These days, a person can fling him/herself off all manner of things with a giant rubber band tied around their ankles. From bridges to buildings to cliffs, bungy jumping is the epitome of adventure sport around the world.
But did you know bungy jumping – modern bungy jumping as we know it today – was actually invented in New Zealand?
Back in the mid-1980s, A.J. Hackett began operating the very first commercial bungy jumping operation off the Kawarau Bridge in Queenstown. And while Queenstown has the most bungy locations in today New Zealand (three), that doesn’t mean it’s the only place to give in to your daredevil tendencies in the country.
Taupo, often referred to as “the adventure capital of the North Island,” is indeed Queenstown’s North Island twin when it comes to variety of adventure sports. And this includes bungy jumping.
Being one of the few bungy locations not operated by A.J. Hackett in New Zealand, the 47-meter Taupo Bungy gives you the most bang for your buck when it comes to bungy jumping in New Zealand.
A jump here suspends you high over the blue-green Waikato River in a location that is definitely photo-worthy. If you want to get up close and personal with the river, the Taupo Bungy also offers New Zealand’s highest water-touch and specializes in dipping jumpers in the river (and taking great photos of the big splash!).
Bungy jumping in Taupo can be done solo or tandem, and in a variety of jump styles (including backwards!). And, if a bungy jump isn’t enough, Taupo Bungy also added their Taupo Cliffhanger swing in late 2009, which sends swingers arcing over the Waikato River at speeds up to 70 kph.
Bungy jumping certainly isn’t for everyone, of course, but it’s a great way to face your fears and challenge yourself in a breathtaking location.
Since 1991, nearly 300,000 people have taken the plunge in Taupo. Will you be next?
So what’s bungy jumping like?
As someone who’s bungy jumped 3 times now (including once in Taupo), I often get asked what it’s like; what to expect. People seem to have the understanding that bungy jumping is not only terrifying, but that it’s also painful. This isn’t true, though. So here, then, is what to expect of an average bungy jump:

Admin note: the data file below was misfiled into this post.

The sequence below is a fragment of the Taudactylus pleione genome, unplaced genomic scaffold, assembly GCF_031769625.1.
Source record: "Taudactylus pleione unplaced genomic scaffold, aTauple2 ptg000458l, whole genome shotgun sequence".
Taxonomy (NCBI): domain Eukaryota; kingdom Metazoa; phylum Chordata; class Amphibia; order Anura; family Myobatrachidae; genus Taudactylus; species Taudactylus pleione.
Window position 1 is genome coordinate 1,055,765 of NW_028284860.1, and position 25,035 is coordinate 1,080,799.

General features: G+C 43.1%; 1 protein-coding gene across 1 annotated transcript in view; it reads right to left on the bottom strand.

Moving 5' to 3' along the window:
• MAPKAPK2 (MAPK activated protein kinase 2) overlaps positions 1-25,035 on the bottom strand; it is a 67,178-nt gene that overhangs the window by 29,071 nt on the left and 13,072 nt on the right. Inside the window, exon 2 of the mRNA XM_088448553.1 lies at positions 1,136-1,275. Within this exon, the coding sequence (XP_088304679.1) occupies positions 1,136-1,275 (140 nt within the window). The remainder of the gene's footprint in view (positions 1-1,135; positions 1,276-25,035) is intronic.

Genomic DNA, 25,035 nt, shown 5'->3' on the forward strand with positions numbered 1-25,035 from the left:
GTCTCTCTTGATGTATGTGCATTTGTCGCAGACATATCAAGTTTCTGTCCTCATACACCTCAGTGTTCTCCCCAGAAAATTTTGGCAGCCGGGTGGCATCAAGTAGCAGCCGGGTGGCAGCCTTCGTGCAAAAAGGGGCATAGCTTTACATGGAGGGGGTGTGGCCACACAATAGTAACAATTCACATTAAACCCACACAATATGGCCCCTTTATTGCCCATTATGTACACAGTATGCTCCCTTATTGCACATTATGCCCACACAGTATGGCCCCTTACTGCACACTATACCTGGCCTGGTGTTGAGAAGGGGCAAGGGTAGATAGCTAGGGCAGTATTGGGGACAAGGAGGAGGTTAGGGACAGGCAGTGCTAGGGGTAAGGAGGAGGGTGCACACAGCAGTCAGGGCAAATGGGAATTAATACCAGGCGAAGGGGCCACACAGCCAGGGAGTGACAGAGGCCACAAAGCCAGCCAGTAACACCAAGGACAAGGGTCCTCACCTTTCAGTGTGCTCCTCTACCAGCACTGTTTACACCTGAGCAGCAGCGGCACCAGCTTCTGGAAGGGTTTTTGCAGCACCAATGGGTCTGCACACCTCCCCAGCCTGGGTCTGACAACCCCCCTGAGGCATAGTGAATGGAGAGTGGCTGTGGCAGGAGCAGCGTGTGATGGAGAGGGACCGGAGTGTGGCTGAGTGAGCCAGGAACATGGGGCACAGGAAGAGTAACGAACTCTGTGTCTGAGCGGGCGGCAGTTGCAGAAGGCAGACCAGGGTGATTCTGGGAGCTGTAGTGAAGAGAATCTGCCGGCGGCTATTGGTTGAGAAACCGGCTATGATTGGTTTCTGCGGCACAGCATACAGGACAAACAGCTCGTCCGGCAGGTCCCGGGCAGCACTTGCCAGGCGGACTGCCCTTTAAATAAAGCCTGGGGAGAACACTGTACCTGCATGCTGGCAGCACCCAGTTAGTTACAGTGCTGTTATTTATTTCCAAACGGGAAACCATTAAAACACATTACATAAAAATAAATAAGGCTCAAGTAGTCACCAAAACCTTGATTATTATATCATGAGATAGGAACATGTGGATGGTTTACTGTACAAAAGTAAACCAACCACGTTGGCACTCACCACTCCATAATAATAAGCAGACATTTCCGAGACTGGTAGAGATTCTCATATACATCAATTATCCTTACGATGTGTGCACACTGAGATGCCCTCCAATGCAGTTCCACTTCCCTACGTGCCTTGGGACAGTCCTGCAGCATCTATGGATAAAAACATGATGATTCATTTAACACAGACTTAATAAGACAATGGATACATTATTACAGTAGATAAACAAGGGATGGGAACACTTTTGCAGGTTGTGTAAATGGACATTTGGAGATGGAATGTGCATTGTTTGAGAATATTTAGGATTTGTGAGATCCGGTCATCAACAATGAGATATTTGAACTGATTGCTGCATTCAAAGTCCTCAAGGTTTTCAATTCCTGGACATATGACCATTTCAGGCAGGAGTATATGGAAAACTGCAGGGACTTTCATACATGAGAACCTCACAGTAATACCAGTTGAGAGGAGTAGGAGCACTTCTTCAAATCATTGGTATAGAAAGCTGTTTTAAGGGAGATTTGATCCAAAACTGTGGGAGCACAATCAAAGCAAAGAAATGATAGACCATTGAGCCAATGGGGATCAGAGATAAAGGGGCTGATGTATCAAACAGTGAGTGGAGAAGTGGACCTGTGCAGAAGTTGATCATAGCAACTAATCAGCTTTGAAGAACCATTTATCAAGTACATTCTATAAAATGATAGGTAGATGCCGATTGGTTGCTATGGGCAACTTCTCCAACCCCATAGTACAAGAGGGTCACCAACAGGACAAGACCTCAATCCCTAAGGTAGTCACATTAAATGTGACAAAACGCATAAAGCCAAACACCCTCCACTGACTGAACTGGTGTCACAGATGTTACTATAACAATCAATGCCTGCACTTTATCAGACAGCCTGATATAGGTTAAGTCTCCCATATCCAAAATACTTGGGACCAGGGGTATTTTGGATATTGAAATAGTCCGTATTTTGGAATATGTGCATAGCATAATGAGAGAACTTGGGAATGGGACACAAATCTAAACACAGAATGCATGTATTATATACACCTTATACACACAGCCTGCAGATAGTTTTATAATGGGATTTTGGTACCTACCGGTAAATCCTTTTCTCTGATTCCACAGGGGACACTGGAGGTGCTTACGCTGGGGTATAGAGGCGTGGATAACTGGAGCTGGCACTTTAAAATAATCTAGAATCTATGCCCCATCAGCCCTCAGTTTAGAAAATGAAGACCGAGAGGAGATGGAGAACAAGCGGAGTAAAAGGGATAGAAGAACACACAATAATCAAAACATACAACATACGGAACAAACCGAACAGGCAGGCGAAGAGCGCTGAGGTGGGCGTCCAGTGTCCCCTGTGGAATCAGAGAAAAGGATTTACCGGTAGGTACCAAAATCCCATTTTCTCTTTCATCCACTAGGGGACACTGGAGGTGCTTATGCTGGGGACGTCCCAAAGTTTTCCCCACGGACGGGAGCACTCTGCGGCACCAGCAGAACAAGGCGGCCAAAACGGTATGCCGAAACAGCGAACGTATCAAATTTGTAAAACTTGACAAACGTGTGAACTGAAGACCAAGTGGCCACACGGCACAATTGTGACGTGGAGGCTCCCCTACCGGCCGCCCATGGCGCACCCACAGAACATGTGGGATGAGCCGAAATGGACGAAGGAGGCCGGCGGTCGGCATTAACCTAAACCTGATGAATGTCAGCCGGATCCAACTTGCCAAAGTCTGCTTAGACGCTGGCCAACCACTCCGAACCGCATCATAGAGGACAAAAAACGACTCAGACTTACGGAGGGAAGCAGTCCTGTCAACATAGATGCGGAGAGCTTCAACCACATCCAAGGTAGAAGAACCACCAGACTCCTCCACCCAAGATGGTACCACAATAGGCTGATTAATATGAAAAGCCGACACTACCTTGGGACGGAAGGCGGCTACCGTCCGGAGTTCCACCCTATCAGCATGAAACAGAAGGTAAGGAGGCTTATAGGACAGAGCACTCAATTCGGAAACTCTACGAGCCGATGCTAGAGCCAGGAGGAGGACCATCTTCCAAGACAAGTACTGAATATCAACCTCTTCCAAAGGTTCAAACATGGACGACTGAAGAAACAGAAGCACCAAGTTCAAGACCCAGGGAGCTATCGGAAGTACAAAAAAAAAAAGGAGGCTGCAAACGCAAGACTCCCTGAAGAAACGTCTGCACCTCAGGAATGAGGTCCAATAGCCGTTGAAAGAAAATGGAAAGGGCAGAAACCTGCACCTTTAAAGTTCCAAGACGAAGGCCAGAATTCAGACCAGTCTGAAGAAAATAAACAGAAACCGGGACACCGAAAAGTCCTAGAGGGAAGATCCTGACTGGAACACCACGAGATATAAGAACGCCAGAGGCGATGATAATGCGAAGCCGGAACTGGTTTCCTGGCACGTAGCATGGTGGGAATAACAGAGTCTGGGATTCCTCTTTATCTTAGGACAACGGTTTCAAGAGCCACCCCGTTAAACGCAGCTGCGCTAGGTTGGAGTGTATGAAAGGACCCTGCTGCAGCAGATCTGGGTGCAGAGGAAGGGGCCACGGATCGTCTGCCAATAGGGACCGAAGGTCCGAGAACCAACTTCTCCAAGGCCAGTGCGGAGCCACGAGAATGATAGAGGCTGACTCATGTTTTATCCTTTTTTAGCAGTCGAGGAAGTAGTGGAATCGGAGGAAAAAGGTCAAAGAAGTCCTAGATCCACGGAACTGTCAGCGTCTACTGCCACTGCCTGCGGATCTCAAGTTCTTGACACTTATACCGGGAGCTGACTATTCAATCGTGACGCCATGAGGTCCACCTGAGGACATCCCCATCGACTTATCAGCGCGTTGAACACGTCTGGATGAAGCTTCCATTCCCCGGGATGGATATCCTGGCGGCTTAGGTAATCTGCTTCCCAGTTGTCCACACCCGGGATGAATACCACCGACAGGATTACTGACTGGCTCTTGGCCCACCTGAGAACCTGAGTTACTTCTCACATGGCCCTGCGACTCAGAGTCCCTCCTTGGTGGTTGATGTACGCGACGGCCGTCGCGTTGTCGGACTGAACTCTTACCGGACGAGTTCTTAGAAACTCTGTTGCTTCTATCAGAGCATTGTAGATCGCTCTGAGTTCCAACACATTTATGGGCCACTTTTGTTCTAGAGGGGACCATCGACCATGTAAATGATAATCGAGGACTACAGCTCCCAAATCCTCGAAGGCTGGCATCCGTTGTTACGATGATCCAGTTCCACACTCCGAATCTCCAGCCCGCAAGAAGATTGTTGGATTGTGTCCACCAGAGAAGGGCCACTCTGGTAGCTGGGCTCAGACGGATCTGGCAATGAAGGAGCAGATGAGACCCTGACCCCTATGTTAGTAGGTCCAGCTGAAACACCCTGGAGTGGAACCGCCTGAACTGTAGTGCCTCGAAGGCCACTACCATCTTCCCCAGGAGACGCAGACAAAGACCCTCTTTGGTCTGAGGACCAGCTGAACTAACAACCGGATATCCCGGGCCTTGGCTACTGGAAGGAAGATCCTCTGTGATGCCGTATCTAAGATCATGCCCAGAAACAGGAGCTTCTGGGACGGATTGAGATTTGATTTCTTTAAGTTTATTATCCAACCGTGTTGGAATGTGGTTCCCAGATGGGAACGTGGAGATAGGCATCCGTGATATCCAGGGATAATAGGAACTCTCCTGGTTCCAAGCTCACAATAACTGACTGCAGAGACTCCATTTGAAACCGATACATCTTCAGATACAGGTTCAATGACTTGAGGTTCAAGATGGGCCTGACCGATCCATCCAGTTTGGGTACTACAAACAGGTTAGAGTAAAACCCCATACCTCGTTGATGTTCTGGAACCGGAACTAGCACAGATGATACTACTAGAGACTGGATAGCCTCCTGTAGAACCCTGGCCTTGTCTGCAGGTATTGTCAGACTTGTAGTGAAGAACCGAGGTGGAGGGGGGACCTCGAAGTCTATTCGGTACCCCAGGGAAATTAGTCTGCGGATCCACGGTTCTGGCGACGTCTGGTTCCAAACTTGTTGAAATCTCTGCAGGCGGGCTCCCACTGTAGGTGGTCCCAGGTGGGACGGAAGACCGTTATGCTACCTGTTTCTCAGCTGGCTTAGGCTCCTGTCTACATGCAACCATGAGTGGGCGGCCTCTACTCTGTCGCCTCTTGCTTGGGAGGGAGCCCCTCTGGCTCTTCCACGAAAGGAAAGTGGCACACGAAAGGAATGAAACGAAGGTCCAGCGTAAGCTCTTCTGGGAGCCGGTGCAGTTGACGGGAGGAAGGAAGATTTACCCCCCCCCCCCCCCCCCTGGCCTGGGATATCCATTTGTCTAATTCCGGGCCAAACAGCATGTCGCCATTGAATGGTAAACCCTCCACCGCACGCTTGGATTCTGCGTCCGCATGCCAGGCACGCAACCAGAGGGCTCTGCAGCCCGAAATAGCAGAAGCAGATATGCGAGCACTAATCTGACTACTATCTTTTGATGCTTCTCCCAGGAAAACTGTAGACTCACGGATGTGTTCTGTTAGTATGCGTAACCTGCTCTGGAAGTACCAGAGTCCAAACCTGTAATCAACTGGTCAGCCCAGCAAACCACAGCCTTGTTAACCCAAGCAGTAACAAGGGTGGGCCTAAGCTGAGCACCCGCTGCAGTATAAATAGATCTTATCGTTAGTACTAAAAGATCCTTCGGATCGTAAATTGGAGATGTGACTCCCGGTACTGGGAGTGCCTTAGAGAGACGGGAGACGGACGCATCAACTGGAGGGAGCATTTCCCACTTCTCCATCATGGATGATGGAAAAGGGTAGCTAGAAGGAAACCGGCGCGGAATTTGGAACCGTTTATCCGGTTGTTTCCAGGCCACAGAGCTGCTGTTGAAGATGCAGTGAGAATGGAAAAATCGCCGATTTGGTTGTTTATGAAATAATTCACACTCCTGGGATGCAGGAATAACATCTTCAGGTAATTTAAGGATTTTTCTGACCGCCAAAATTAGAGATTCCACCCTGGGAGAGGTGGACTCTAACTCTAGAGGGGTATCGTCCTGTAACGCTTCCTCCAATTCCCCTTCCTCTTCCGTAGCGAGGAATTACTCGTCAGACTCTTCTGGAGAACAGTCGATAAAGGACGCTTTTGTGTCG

Step 1: Arrive at the bungy operator.
Step 2: Commit to jumping and pay the fee. (Note: Most places will not give you a refund if you chicken out!)
Step 3: Have your weight measured so the jump masters can adjust the length of your bungy cord. (In Taupo, this is when you let them know if you want a water touch!)
Step 4: Sign a waiver acknowledging you’re taking a risk by flinging yourself off a cliff.
Step 5: Have a backup safety harness put on (though at some sites this happens later).
Step 6: Head out to the jump site.
Step 7: Usually wait around for a person or two to jump before you. This is the most nerve-wracking part.
Step 8: You’re up! Tell the bungy operator how you want to jump (if there are different options). You will then have the heavy cord fastened around your ankles.
Step 9: Penguin-waddle your way to the edge of the platform, where the bungy operator will give you some last minute guidelines on how to jump. Then, you’ll get the countdown.
Step 10: JUMP!! (Hint: Especially if you’re nervous, don’t even think about it. Hesitating will only make it scarier. As soon as the person counting down yells “jump,” you jump!)
Step 11: Enjoy the few seconds of freefall, and then the gentle bouncing as the bungy cord kicks in. (Note: It is NOT supposed to be painful when the cord kicks in, and it never has been for me.)
Step 12: In places like Taupo, once you finish bouncing, you will be lowered into a raft in the river below and unhooked from the bungy cord. In other places, you will be reeled back up to the jump platform.
Step 13: Wait for your limbs to stop shaking, and then go purchase your photos/videos.
Step 14: Brag about it to all your friends!
(Note: All prices in NZD and valid as of January 2012.)